As the Pentagon was in the midst of reviewing new plans for special operations missions in Africa reducing overall troop numbers on the continent, Defense Secretary Jim Mattis designated three new named contingency operations.
The most recent quarterly report from the Department of Defense Inspector General notes the creation of Operation Yukon Journey, a counterinsurgency operation in Yemen, and counterterrorism operations in both northwest and east Africa.
Those were named in February, according to the report. The report covered activities in Operations Inherent Resolve from July to September.
At the time and in the months afterward, details of the DoD investigation emerged into the October ambush of U.S. soldiers in Niger that left four U.S. and four Nigerien soldiers dead, leading officials to call for increased air support and changes in how special operations forces conducted missions.
The three classified operations begun in February under Mattis’ direction are given brief description in the IG report, their essential function being to “seek to degrade al Qaeda and ISIS affiliated terrorist networks in the Middle East and specific regions of Africa.”
While those operations note only regions, ongoing work in a number of countries against specific militant groups likely reveals some of those involved.
Africa gained attention as another Global War on Terrorism front as Islamist militants pledged allegiance to the Islamic State and al-Qaida.
Such groups included Boko Haram — a jihadist militant group active in Nigeria, Chad, Niger and northern Cameroon and al Shabab in Somalia.
The DoD IG staff submitted a list of questions to the DoD about topics related to the operations, including the objectives of the operations, the metrics used to measure progress, the costs of the operations, the number of U.S. personnel involved, and the reason why the operations were declared overseas contingency operations, according to the report.
The Pentagon gave classified responses to some of the questions, which were not divulged in the public report.
It seems some of the classification may run counter to normal acknowledgement of such operations.
“The DoD informed the DoD OIG that the new contingency operations are classified to safeguard U.S. forces’ freedom of movement, provide a layer of force protection, and protect tactics, techniques, and procedures ... However, it is typical to classify such tactical information in any operation even when the overall location of an operation is publicly acknowledged,” according to the IG report.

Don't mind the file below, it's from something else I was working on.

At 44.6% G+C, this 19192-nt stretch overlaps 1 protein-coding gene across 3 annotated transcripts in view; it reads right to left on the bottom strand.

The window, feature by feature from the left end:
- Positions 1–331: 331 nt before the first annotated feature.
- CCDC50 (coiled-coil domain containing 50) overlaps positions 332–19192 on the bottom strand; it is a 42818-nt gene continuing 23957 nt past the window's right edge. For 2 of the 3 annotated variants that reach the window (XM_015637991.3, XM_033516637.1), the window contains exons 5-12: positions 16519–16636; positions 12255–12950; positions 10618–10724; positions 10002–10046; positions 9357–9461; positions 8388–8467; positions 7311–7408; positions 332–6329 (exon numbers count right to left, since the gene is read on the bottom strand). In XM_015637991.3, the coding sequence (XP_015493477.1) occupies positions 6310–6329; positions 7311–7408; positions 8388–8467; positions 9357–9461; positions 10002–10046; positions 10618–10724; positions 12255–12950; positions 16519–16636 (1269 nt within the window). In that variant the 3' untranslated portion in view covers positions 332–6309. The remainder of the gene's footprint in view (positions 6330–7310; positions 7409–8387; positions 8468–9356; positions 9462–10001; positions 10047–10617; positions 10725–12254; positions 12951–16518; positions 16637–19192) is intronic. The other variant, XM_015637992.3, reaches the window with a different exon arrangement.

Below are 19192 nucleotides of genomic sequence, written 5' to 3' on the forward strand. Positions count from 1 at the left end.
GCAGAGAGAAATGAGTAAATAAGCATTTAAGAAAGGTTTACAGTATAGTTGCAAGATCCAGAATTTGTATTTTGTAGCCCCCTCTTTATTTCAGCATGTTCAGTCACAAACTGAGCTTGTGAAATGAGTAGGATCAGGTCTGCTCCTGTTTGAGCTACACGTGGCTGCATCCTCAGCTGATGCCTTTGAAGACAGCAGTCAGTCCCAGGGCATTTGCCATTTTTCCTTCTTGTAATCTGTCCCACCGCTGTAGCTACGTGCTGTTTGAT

One action noted in the report but not linked to the recently revealed operations was a Department of Treasury action against terrorist finances on the continent as part of OIR.
In September, Kenyan officials arrested Waleed Ahmed Zein, who had served as an ISIS financial facilitator. He moved more than $150,000 through complex networks spanning Europe, the Middle East, the Americas and East Africa between 2017 and early 2018, according to the report.
Those funds were sent to ISIS fighters in Syria, Libya and Central Africa.
As recently as this summer the U.S. military was conducting missions in at least 20 African nations. Most of those are limited to airstrike or advise, train and assist work with allied government forces.
For example, in mid-September U.S. Africa Command officials acknowledged a U.S. airstrike 37 miles west of Mogadishu, Somalia when U.S. and partner forces came under fire while conducting operations “against al Shabab, an al-Qaida-affiliated terrorist group.”
The strike killed two militants and wounded a third, according to AFRICOM. In June one U.S. soldier was killed and four more wounded during an al Shabab attack in the southern Somalia Jubaland region.
As of September, the United States had carried out more than 20 airstrikes against al Shabab in Somalia in 2018. AFRICOM officials confirmed that an estimated 500 U.S. soldiers were on the ground in Somalia.
While reports as recently as August noted the footprint of U.S. forces on the continent were expected to be reduced by hundreds, a larger training presence could be on the horizon.
The newly appointed commander of U.S. Army Africa, Maj. Gen. Roger Cloutier Jr. told Army Times that one way to improve joint force readiness and training with partners could be to deploy a Security Force Assistance Brigade, or SFAB, to the continent.
The SFAB is a relatively new concept of an entire brigade specifically built and designed to train, advise and enable foreign militaries and police forces.
The first SFAB deployed to Afghanistan earlier this year; a second is expected to deploy there at the end of the year.
“We have a regionally assigned force right now — it’s transitioning to 2nd Brigade of the 101st [Airborne Division]. So, we have forces we can call upon,” Cloutier told Army Times. “But in keeping with the Army’s focus on readiness, we have to balance the employment of the [regionally assigned force] in Africa against maintaining the [brigade combat team’s] readiness.”
On a typical day, an estimated 2,000 Army Africa soldiers are on the continent.
Campaign support plans are classified, Cloutier said, but he shared broad outlines.
Those include developing security in Somalia, containing instability in Libya and supporting partners in the Sahel and Lake Chad region.
The Sahel is the region of western and north central Africa that runs from Sudan westward to Senegal.
“We’ve done a lot of security cooperation in the Lake Chad region, and that area includes Nigeria, Niger, Chad and Cameroon. We’ve done some training in Somalia ... and south of that,” Cloutier told Army Times.
With reporting from staff writer Kyle Rempfer.
Todd South has written about crime, courts, government and the military for multiple publications since 2004 and was named a 2014 Pulitzer finalist for a co-written project on witness intimidation. Todd is a Marine veteran of the Iraq War.